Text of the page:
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US legislators want a say in the forthcoming price cap on Russian oil. Republican Sen. Pat Toomey and Democratic Sen. Chris Van Hollen announced a sanctions bill that has broader powers to enforce the proposed price cap on Russian oil than what the Biden administration is currently advocating. The senators’ proposal threatens to block companies from the US financial system if they buy oil priced above the cap, a structure known as “secondary sanctions” that have been controversial in the past when used in other sanctions programs, such as that on Iran. The legislation is meant to act “as a complement to the administration’s effort, a backstop,” Van Hollen said in a Senate Banking Committee hearing Tuesday. But Treasury Department officials have seemed comfortable with the idea that Russia may be able to sell some oil above the cap. They’ve largely framed the idea that Russia is forced to sell at steep discounts as the price cap looms as a success. Their objective is to reduce revenues — and steep discounts do that. The Biden administration is also balancing its concerns over Russia’s revenues with those of oil market supply.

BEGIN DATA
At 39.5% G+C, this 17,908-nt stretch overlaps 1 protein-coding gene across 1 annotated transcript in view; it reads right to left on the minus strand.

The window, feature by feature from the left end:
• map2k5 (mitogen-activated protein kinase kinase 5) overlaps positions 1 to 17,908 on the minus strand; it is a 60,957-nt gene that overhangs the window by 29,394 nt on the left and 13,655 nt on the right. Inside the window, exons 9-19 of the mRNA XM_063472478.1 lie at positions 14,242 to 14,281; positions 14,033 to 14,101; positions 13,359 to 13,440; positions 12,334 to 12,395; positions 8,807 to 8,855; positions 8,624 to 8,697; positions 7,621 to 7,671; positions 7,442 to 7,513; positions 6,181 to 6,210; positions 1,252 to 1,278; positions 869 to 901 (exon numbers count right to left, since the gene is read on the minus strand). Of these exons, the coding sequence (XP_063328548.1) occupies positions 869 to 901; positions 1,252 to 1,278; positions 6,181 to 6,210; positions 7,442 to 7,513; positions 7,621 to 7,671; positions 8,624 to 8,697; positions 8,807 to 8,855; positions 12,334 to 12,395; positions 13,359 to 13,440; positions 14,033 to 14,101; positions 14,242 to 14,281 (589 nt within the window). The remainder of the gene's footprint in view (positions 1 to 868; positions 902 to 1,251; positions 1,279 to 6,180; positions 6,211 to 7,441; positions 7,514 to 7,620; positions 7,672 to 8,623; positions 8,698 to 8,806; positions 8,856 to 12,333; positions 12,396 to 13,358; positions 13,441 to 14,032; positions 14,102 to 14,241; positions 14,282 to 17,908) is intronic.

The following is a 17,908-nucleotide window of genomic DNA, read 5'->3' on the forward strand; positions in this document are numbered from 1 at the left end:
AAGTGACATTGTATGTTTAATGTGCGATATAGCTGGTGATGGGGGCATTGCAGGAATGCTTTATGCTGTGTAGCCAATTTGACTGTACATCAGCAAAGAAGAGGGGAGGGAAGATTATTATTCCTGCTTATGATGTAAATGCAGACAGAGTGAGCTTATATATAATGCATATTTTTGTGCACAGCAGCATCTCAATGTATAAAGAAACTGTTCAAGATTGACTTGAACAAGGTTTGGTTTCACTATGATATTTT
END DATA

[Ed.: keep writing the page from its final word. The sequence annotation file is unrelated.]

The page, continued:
Policy and Regulation, Sanctions
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